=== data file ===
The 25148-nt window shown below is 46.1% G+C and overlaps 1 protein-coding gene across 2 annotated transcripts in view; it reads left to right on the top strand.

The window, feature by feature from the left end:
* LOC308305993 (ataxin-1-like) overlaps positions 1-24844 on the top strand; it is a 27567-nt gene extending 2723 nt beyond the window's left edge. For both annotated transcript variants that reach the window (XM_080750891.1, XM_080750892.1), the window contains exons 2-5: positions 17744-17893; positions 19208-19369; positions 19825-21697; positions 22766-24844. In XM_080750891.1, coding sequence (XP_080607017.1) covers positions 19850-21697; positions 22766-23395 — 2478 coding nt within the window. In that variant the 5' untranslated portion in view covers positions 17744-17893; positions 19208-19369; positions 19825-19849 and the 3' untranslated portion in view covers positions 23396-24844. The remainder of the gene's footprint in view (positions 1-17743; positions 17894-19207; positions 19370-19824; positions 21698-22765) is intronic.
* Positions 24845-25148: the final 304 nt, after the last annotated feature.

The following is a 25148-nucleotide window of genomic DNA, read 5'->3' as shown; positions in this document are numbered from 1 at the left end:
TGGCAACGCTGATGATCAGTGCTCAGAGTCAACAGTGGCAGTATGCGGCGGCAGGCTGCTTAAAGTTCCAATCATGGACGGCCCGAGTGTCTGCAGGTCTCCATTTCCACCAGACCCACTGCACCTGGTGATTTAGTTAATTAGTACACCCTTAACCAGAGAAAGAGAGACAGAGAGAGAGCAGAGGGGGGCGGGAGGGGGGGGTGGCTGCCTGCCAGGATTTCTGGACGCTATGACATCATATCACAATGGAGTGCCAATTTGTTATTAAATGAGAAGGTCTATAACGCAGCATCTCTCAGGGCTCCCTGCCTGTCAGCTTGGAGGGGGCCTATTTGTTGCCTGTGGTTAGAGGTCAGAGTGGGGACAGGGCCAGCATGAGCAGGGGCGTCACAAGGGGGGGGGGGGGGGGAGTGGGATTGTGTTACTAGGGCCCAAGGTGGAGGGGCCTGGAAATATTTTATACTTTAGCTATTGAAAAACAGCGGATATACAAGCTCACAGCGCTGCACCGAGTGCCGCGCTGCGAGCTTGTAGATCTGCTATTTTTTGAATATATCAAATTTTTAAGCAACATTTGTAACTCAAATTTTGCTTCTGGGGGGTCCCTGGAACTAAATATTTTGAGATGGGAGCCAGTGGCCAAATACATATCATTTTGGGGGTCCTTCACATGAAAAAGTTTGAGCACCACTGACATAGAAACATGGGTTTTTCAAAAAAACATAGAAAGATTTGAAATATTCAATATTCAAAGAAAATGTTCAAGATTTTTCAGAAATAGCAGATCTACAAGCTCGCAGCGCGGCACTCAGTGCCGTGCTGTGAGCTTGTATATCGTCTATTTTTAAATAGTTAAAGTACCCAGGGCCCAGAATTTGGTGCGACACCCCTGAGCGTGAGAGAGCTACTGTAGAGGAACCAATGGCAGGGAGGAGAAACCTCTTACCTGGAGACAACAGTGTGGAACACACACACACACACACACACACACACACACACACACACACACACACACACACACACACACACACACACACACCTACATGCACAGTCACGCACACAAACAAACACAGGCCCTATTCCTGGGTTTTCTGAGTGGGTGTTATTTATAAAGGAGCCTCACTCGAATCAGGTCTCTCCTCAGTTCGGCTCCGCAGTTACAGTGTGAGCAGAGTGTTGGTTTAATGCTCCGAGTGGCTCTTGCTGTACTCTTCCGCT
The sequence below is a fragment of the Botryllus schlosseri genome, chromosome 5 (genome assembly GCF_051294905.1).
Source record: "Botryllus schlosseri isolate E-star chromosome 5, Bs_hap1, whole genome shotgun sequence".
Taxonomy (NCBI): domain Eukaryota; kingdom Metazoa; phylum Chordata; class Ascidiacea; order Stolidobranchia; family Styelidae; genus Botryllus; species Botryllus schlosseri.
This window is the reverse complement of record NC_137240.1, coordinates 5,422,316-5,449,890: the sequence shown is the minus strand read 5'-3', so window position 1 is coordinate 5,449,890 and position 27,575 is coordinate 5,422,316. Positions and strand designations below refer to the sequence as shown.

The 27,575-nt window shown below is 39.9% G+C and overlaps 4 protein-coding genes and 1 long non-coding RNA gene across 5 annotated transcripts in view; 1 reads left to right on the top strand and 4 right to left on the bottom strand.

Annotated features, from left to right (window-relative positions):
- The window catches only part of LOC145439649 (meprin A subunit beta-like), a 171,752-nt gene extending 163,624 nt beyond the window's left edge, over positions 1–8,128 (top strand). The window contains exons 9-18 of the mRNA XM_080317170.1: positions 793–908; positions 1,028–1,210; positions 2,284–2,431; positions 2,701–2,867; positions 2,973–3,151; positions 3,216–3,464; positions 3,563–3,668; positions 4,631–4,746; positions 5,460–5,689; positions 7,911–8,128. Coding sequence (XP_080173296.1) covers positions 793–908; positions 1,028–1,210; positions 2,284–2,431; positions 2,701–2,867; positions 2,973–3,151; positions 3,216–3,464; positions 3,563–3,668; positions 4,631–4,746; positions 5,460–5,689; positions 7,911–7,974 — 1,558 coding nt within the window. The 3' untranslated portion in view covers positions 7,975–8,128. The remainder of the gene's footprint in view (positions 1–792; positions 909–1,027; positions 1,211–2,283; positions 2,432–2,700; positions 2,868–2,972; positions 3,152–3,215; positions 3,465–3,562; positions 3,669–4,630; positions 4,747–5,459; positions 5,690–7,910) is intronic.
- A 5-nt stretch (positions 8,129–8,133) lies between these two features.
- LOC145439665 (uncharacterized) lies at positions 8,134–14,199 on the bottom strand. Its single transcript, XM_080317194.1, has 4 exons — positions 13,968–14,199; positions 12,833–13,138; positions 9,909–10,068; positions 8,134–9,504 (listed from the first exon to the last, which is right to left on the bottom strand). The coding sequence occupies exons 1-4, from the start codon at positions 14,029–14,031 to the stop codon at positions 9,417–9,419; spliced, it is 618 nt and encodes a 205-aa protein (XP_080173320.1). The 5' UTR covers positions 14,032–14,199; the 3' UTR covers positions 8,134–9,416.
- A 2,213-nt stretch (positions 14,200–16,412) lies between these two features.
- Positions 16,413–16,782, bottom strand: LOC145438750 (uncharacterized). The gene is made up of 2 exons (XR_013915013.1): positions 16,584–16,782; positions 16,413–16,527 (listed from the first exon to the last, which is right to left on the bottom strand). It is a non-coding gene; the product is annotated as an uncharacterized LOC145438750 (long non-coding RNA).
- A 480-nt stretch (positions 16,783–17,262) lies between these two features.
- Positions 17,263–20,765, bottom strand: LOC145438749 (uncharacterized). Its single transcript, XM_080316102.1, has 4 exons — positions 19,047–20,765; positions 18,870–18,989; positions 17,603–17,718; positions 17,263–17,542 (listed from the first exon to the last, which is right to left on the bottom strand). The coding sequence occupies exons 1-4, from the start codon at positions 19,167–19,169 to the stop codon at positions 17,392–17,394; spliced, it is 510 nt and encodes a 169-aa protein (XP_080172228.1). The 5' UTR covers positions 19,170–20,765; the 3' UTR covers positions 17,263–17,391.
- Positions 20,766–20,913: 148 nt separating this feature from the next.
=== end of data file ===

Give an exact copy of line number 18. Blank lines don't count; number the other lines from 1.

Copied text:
- A 480-nt stretch (positions 16,783–17,262) lies between these two features.